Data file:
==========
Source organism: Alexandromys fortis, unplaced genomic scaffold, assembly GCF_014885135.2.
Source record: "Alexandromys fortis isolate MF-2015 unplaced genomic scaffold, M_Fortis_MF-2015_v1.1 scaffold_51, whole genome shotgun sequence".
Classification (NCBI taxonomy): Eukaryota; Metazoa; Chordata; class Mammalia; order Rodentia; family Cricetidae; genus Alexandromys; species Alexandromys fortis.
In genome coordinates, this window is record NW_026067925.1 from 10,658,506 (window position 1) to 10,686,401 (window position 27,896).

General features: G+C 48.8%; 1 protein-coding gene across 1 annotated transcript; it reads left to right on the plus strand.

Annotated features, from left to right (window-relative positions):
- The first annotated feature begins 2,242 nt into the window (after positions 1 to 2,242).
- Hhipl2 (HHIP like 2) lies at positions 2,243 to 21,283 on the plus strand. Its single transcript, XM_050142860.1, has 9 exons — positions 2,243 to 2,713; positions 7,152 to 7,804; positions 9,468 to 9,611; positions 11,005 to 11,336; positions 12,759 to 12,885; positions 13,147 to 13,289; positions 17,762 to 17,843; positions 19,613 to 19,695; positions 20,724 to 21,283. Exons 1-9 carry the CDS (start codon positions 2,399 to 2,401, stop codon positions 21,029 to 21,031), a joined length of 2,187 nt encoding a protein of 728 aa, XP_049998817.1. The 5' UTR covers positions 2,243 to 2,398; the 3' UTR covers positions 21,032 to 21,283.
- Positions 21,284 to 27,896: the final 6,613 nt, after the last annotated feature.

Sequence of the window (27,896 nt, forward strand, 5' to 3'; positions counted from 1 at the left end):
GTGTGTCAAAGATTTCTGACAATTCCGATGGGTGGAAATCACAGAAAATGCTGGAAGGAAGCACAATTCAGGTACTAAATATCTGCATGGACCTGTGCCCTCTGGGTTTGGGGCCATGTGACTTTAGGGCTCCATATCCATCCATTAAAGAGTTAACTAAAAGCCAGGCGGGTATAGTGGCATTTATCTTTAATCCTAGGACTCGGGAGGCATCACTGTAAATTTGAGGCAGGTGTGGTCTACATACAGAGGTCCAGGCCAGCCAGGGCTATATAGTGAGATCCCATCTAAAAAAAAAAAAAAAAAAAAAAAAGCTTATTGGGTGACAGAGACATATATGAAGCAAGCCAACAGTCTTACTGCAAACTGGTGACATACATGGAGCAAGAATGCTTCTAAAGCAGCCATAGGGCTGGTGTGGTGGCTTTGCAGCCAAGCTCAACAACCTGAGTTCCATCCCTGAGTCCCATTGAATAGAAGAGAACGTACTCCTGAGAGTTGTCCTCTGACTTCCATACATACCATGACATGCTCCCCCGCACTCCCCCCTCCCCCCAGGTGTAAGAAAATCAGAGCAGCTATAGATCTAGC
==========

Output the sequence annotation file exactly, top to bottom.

Source organism: Alexandromys fortis, unplaced genomic scaffold, assembly GCF_014885135.2.
Source record: "Alexandromys fortis isolate MF-2015 unplaced genomic scaffold, M_Fortis_MF-2015_v1.1 scaffold_51, whole genome shotgun sequence".
Classification (NCBI taxonomy): Eukaryota; Metazoa; Chordata; class Mammalia; order Rodentia; family Cricetidae; genus Alexandromys; species Alexandromys fortis.
In genome coordinates, this window is record NW_026067925.1 from 10,658,506 (window position 1) to 10,686,401 (window position 27,896).

General features: G+C 48.8%; 1 protein-coding gene across 1 annotated transcript; it reads left to right on the plus strand.

Annotated features, from left to right (window-relative positions):
- The first annotated feature begins 2,242 nt into the window (after positions 1 to 2,242).
- Hhipl2 (HHIP like 2) lies at positions 2,243 to 21,283 on the plus strand. Its single transcript, XM_050142860.1, has 9 exons — positions 2,243 to 2,713; positions 7,152 to 7,804; positions 9,468 to 9,611; positions 11,005 to 11,336; positions 12,759 to 12,885; positions 13,147 to 13,289; positions 17,762 to 17,843; positions 19,613 to 19,695; positions 20,724 to 21,283. Exons 1-9 carry the CDS (start codon positions 2,399 to 2,401, stop codon positions 21,029 to 21,031), a joined length of 2,187 nt encoding a protein of 728 aa, XP_049998817.1. The 5' UTR covers positions 2,243 to 2,398; the 3' UTR covers positions 21,032 to 21,283.
- Positions 21,284 to 27,896: the final 6,613 nt, after the last annotated feature.

Sequence of the window (27,896 nt, forward strand, 5' to 3'; positions counted from 1 at the left end):
GTGTGTCAAAGATTTCTGACAATTCCGATGGGTGGAAATCACAGAAAATGCTGGAAGGAAGCACAATTCAGGTACTAAATATCTGCATGGACCTGTGCCCTCTGGGTTTGGGGCCATGTGACTTTAGGGCTCCATATCCATCCATTAAAGAGTTAACTAAAAGCCAGGCGGGTATAGTGGCATTTATCTTTAATCCTAGGACTCGGGAGGCATCACTGTAAATTTGAGGCAGGTGTGGTCTACATACAGAGGTCCAGGCCAGCCAGGGCTATATAGTGAGATCCCATCTAAAAAAAAAAAAAAAAAAAAAAAAGCTTATTGGGTGACAGAGACATATATGAAGCAAGCCAACAGTCTTACTGCAAACTGGTGACATACATGGAGCAAGAATGCTTCTAAAGCAGCCATAGGGCTGGTGTGGTGGCTTTGCAGCCAAGCTCAACAACCTGAGTTCCATCCCTGAGTCCCATTGAATAGAAGAGAACGTACTCCTGAGAGTTGTCCTCTGACTTCCATACATACCATGACATGCTCCCCCGCACTCCCCCCTCCCCCCAGGTGTAAGAAAATCAGAGCAGCTATAGATCTAGC